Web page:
While there are other passengers in our carriage, there isn’t too much interaction – the language barrier is evident. There is one boy of around 10 (Mattve) who comes and chats, draws, plays games without his mother frowning but that is about it. Sadly no high stakes poker, backgammon etc. but then again maybe that is a good thing. Most Russians seem bemused as to why we would choose to be on this train for so long, when they are using simply as a means of transport. Our compartment attendant in particular does not seem to like us – we are the noisy 3 compartments… She does not understand why we are on the regular train when there is a tourist special (at crazy prices..) that we could be on.
Time simply passes with breakfast, lunch and dinner being consumed at arbitrary times. The dining car says it is open from 09:00 to 24:00 but no one can tell us if that is Moscow time or the ever changing local time. To be honest the dining car is fairly grim and expensive and fresh food from the babushkas or just station cafés, combined with our snacks, pot noodles etc. is a better option.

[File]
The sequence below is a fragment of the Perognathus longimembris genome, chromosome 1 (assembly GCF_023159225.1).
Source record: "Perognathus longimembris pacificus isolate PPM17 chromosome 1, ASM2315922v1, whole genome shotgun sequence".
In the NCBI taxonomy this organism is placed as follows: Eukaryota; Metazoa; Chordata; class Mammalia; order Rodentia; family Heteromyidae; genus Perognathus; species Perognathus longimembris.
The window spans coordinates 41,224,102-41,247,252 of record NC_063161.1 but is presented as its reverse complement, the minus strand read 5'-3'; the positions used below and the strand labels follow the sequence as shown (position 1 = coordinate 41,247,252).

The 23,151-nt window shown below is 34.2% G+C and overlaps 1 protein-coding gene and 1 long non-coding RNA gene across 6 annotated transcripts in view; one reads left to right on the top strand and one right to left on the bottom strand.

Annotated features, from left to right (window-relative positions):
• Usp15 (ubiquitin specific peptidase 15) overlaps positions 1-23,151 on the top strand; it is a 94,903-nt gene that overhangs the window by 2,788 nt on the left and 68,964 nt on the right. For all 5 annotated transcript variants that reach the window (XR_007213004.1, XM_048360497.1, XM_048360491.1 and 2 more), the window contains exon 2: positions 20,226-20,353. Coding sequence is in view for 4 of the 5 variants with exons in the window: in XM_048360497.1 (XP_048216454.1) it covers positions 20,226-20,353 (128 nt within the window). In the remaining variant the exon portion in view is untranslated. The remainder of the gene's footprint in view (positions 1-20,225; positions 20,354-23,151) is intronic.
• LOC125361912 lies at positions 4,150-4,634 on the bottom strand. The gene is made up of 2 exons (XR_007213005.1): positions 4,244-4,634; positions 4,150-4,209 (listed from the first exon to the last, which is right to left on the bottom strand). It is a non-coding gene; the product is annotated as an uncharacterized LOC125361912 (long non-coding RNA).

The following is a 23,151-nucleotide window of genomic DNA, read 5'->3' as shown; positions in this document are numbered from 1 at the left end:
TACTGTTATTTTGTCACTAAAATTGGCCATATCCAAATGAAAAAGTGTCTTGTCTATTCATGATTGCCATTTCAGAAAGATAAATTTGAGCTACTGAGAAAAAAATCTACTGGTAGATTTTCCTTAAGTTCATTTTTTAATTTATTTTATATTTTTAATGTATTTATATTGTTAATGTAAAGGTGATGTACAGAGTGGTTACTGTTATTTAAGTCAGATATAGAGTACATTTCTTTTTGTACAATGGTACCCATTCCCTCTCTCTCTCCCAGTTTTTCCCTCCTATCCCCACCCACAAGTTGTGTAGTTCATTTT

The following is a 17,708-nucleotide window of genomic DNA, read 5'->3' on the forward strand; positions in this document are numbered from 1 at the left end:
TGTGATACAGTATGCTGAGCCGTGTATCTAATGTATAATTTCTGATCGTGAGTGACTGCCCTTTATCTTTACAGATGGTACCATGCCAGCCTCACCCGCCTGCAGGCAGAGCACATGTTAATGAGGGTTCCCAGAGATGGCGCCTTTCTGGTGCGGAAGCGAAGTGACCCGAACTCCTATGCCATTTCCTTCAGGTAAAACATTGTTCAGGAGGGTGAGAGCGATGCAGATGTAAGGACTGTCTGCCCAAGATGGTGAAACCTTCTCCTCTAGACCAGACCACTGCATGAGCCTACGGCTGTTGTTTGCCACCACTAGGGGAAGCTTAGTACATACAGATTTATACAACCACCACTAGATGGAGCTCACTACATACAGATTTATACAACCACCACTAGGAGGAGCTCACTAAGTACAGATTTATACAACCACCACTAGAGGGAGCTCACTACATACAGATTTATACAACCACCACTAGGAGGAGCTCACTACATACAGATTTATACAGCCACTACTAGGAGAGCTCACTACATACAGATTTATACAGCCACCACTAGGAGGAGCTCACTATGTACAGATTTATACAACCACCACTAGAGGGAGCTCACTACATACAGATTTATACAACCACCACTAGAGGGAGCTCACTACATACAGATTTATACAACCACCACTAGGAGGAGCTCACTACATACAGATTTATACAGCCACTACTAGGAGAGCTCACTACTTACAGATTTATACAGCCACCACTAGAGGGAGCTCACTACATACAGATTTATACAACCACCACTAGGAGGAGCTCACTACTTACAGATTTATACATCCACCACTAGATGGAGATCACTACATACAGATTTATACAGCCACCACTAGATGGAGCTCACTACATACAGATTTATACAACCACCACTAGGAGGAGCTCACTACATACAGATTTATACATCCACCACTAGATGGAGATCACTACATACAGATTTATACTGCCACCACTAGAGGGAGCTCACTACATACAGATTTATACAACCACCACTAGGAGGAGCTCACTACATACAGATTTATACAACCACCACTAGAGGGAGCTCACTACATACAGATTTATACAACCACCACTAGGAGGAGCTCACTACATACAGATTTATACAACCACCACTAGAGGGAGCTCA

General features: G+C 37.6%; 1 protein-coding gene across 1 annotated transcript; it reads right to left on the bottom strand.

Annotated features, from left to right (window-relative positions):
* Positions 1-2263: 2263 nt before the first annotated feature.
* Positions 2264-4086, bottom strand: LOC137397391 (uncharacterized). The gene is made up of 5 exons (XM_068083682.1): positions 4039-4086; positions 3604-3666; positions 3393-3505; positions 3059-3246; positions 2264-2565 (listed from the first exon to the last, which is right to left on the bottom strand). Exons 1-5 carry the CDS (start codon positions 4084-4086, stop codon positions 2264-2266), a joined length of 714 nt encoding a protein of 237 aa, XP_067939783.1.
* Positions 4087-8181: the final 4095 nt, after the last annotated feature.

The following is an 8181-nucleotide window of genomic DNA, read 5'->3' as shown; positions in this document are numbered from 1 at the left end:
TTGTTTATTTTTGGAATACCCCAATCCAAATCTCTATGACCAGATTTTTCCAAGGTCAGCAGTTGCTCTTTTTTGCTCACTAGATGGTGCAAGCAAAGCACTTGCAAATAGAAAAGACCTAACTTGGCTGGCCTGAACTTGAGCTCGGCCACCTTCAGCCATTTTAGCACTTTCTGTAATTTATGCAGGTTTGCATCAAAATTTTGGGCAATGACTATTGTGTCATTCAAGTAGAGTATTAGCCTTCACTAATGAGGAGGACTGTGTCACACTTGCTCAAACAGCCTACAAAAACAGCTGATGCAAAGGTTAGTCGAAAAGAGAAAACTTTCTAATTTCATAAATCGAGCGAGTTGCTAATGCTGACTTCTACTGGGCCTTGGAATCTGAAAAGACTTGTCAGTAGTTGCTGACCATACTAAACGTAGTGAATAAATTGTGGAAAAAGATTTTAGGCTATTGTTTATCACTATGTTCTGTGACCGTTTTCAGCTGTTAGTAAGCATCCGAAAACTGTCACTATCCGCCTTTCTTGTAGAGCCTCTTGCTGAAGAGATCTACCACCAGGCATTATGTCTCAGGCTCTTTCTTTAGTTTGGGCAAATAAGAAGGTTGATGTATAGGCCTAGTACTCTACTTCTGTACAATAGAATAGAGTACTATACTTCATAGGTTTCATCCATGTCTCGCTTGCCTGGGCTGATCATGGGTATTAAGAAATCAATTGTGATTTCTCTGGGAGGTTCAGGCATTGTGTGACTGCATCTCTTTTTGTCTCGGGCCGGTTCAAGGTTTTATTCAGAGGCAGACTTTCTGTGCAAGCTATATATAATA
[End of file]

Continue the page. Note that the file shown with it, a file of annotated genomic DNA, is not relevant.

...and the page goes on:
Although we end up on the train for 62ish hours, this is not a problem. Everyone has zoned into this method travel and most sleep perfectly well. An unbroken journey from Beijing to Moscow is something like 6 days. Before our trip this would have seemed like madness, but having done the best part of 3 days I can see how people do this. As part of my entertainment, I have saved a particular audiobook for this leg of the trip. It is Michael Palin narrating his ‘Around the World in 80 days’. The book includes the soundtrack from the TV series at various points, which is the perfect accompaniment to our train noise. Back in 1988 he made it back in one piece – hope we all do the same. Beijing or even Mongolia seems a lifetime away. Reaching Moscow in a few days will feel like a whole new experience.
Well Sunday morning finally rolls round and we get off the train at Kungur. Our attendant and a few of the passengers wave us off – the attendant probably to her relief – peace will once more descend on the service 99 from Vladivostok to Moscow